Reverse osmosis (RO) is one of the most common, trusted methods in water treatment. RO can be effective for many wastewater applications, allowing facilities to recover water, save time and improve productivity. The process works by forcing water through a membrane that removes contaminants on a molecular level.
By allowing a PLC to make the RO operational decisions, automated reverse osmosis (ARO) addresses the few shortcomings that prevent traditional RO from reaching its full potential. This article will describe the ways ARO can offer your facility greater wastewater treatment value than traditional RO, including:
A traditional RO system has two primary flaws:
Let’s tackle these issues one at a time.
Because of traditional RO’s inflexibility, many facilities are unable to optimize their systems. In the rare instance of treating a wastewater stream of uniform concentrations, RO membranes can be set to accommodate that one level and function optimally. Unfortunately, that is almost never the case. Wastewater concentration can vary greatly over the course of a day – it might start high, decrease in the middle of the day and increase again at the end, or the opposite. Optimizing an RO membrane, therefore, requires an operator to continuously adjust the system to match the wastewater stream. More commonly, the RO is set to treat the highest expected concentration and is simply less efficient (producing lower water recovery than optimal) if concentrations fall.
That beats the alternative, however: treating a highly-concentrated stream with a membrane that isn’t set up for it. When that happens, the membrane can scale and sustain critical damage that will require replacement. Some RO systems might have 18 or more large pressure vessels containing membranes, with membranes in each vessel costing thousands of dollars. Even after training and paying an operator to watch the system, one lapse can have costly consequences. By reducing scaling, ARO can double or triple your membrane life.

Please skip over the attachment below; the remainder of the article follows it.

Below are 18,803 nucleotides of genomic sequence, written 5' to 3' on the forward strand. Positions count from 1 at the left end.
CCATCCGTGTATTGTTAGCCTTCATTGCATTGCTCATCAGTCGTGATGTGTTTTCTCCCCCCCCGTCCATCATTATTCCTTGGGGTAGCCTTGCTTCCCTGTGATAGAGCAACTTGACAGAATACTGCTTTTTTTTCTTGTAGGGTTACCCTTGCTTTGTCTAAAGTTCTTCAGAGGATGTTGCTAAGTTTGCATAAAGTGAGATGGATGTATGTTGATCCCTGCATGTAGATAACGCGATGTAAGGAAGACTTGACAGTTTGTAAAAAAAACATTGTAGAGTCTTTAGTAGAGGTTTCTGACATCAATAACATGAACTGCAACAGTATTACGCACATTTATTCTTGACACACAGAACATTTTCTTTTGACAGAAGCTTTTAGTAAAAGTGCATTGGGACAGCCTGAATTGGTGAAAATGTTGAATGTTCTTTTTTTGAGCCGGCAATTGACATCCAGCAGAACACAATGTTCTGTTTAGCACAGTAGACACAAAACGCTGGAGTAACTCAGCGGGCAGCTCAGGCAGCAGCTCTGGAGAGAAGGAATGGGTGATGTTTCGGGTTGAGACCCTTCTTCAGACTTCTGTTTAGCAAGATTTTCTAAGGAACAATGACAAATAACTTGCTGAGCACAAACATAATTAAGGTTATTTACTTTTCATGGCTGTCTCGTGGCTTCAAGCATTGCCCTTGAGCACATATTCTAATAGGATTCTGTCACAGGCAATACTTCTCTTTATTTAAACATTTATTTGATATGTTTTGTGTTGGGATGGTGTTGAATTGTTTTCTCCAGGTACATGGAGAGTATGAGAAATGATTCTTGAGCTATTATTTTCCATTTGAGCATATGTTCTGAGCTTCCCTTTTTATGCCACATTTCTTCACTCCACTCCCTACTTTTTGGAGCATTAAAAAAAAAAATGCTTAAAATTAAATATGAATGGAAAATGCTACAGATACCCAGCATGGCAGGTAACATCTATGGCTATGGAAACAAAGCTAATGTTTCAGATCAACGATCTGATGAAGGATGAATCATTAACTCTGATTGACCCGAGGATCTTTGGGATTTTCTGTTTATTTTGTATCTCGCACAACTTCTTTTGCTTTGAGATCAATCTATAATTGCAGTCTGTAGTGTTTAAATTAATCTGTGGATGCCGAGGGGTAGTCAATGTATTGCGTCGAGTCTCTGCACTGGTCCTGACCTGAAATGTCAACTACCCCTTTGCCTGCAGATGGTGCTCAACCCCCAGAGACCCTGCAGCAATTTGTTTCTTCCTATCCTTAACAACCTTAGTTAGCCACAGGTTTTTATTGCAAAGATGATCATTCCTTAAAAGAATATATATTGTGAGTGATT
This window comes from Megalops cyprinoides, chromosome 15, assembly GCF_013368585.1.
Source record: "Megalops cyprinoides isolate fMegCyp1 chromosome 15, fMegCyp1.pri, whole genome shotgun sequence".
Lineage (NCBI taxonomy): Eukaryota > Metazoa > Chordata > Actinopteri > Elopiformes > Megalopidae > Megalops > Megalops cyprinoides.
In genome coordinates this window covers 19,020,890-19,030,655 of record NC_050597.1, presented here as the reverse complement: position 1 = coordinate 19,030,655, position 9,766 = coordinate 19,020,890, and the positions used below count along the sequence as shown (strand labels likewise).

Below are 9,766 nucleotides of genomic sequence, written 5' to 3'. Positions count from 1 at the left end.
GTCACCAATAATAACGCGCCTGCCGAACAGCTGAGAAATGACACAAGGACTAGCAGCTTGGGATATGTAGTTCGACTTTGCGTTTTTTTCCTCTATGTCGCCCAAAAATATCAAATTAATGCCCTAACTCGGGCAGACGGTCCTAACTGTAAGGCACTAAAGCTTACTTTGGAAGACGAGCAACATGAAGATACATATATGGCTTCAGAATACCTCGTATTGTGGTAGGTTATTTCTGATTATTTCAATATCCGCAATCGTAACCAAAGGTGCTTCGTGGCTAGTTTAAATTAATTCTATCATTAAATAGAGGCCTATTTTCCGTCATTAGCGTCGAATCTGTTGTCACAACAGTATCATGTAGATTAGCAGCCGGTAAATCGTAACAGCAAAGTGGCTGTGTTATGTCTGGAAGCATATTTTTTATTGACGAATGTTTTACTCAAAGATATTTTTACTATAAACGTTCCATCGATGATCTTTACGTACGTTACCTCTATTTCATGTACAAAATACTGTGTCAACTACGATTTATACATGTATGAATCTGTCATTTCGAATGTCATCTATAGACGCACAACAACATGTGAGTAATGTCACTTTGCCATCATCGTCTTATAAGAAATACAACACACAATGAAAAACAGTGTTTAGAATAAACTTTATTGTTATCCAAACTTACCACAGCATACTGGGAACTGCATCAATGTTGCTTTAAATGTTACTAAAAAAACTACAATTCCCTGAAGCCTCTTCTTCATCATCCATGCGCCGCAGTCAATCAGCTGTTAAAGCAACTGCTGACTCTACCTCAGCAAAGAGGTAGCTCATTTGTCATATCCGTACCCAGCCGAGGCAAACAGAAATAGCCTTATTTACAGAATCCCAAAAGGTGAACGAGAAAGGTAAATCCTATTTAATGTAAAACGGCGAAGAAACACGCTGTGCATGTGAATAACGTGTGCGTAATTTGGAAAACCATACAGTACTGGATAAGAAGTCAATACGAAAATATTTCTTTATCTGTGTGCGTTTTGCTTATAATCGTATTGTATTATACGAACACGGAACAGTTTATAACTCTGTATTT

If your system suffers from the headaches, inefficiency and costs involved in maintaining a traditional RO system, please consider ARO to simplify your wastewater treatment needs. DMP Corporation provides automated RO systems as part of a holistic wastewater solution. By working with a facility and determining specific needs, DMP can recommend whether automated RO is the right technology. Water recycle projects typically have the most to gain through automated RO, but numerous other industries and applications can also benefit.
ARO really means “setting it and forgetting it.” An ARO system senses the incoming wastewater concentration and adjusts the system (reject flow rate, recycle flow rate and feed pressure) accordingly. ARO can be hugely advantageous for wastewater streams that change quickly and drastically. Not only does it preserve membranes, it also provides better water recovery – which is probably why you considered an RO system in the first place. In one example, recovery was improved from 80% to 90%, which cut the reject volume in half!
ARO can also work together with traditional RO. In some cases, reject water from ARO can be sent to a traditional RO for additional treatment. It may be less costly to use traditional RO for a low-volume second stage, where feed concentrations will be relatively constant.
Converting a traditional RO system to ARO simply requires a PLC, variable-frequency drives and automating your instrumentation. To learn if an automated RO system is the right technology for your wastewater treatment needs, contact DMP Corporation and speak with one of our wastewater experts.
The state of Illinois recently issued a shelter in place order for all workers and businesses considered non-essential by The Cybersecurity and Infrastructure Security Agency (“CISA”), an agency in the Department of Homeland Security.
According to the memorandum, DMP & ISC – A DMP Corp Company – is considered a critical manufacturing company due to our supplying mission-critical chemicals required for the operation of the rail and wastewater industries. As a result, our primary chemical manufacturing facility in Illinois will continue to operate.
We will continue to receive and fill orders through this difficult time to support our customers and will keep you posted on any new information that may affect your business. Read more here.